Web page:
“These (trains) never help relieve traffic. Ridership is infinitesimally small,”
Ed. Note: Once again Commuter Rail rears its costly head. Once again, progressive planners in the northeast think they’ve got a project to remake Texas into the image of New York. Once again it’s up to South Texas activists to play Whack-A-Mole to stop another stupid idea.
Republished from Watchdog.org, by Kenric Ward , July 31, 2015.
Carrying an initial price tag of $2 billion to $3 billion, the commuter line would take over existing Union Pacific tracks near Interstate 35 and shift freight onto new rails to the east.
“This is how absurd governments can be when it comes to rail,” said Randal O’Toole, a senior fellow at the free-market Cato Institute.
“Union Pacific bought 8,000 miles of Southern Pacific tracks for $3 billion. To spend $3 billion for one short line is not in the realm of possibility,” he told Watchdog.org in an interview.
COMMUTER LINE: By rail, the 80-mile trip between Austin and San Antonio would clock in at 1 hour and 20 minutes — the current drive time.
Lone Star Rail supporters are banking on matching money from Washington, and since the federal New Starts program no longer requires projects to prove “operating efficiencies,” LSTAR remains bureaucratically viable.
Chuck DeVore, vice president of national initiatives for the Texas Public Policy Foundation, said reliance on ill-conceived federal subsidies is no way to run a railroad.
“Politicians love to cut ribbons on shiny new things and ignore basic bus service that helps the working poor,” DeVore said.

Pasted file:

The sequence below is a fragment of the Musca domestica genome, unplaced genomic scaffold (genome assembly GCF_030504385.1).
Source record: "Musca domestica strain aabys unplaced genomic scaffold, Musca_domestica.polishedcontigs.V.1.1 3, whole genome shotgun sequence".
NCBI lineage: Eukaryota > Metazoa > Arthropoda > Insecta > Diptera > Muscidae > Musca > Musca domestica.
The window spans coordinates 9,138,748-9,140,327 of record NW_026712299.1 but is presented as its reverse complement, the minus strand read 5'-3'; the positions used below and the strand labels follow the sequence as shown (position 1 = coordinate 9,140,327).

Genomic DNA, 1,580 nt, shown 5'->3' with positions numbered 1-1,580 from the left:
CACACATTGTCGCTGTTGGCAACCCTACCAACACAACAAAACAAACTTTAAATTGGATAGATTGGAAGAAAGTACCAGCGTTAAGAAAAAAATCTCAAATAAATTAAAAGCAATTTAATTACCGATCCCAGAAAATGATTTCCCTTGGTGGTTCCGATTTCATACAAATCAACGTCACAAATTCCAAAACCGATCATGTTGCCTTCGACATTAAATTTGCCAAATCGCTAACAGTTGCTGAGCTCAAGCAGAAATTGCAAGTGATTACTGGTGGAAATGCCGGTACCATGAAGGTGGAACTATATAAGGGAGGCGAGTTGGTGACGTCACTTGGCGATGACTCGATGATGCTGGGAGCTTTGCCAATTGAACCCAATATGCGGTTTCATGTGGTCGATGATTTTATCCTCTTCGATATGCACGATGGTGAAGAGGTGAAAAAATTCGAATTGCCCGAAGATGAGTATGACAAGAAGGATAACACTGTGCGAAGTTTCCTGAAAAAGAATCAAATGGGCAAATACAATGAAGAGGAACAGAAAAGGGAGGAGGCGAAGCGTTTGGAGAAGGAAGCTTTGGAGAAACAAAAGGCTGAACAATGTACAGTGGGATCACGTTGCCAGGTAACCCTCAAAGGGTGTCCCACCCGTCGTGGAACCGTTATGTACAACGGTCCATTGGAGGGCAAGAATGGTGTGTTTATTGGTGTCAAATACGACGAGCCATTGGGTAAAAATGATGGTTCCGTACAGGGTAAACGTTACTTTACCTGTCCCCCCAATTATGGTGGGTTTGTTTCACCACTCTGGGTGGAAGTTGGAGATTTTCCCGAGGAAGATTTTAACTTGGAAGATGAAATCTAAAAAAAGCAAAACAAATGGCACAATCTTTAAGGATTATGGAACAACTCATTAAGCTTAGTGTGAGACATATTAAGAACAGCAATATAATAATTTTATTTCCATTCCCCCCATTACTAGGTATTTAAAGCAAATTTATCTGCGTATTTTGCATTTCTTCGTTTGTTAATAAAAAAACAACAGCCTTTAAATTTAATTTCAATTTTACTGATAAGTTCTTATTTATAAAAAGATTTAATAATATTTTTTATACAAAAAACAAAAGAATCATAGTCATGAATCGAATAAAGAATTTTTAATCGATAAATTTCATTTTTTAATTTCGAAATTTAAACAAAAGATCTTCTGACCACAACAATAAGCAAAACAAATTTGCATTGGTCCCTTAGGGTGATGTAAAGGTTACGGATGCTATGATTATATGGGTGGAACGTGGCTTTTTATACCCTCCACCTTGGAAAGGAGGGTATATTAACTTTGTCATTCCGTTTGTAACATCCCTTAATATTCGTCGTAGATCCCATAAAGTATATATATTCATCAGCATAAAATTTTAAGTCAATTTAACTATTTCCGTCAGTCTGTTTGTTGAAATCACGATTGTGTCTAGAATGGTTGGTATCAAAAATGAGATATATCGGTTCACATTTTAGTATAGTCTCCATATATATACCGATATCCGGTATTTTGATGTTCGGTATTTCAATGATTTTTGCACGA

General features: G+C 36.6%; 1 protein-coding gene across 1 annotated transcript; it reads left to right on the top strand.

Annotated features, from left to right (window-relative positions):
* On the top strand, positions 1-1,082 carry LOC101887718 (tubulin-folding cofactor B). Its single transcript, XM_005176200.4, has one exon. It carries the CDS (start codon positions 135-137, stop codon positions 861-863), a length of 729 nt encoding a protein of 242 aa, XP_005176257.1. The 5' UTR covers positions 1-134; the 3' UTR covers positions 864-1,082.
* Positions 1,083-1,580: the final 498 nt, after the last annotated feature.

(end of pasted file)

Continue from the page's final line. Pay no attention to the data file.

“These (trains) never help relieve traffic. Ridership is infinitesimally small,” he noted.
O’Toole likens policymakers’ fixation with rail projects to the continued installation of streetcars in 1915, when automobiles were starting to hit the roads en masse.
“Technological change will overcome congestion,” he said, predicting the evolving generation of new cars could triple the capacity of existing roads, including I-35.
“Once 25 percent of cars have adaptive cruise control, roughly half of all congestion will go away,” O’Toole forecast.
Meantime, the Cato expert maintained no rail system in America can move more people than a two-lane freeway.
Undaunted, the government-run Lone Star Rail District is working with municipalities to form transportation infrastructure zones. Property tax increases within the zones would go toward train operations and maintenance. Sales tax increases are also being considered.
Regional mobility authorities have the power to impose still more tax hikes while siphoning toll-road revenues into rail ventures.
As I-35 conditions worsen, double-deck commuter buses would be a far cheaper and flexible alternative for frazzled motorists, but public subsidies distort transportation-financing models and suppress market-driven competition.
Indeed, Cato research found that New Starts rail projects can actually worsen congestion while increasing energy use and air pollution.
Yet the “free federal money” train rolls on with encouragement from both political parties. In Austin, legislation prohibiting New Starts from funding additional passenger rail projects in Texas died without a hearing last session.
Terri Hall, president of the nonpartisan Texans Uniting for Reform and Freedom, said local officials have already earmarked $20 million for two or more boarding platforms at unspecified sites.
Approved without public hearings, the platforms will be funded by gasoline taxes. “It’s another diversion of road money, and the public doesn’t have the first clue,” Hall said.
Kenric Ward writes for the Texas Bureau of Watchdog.org. Contact him at email@example.com.
Republished from Watchdog.org. CLICK HERE to read the original.
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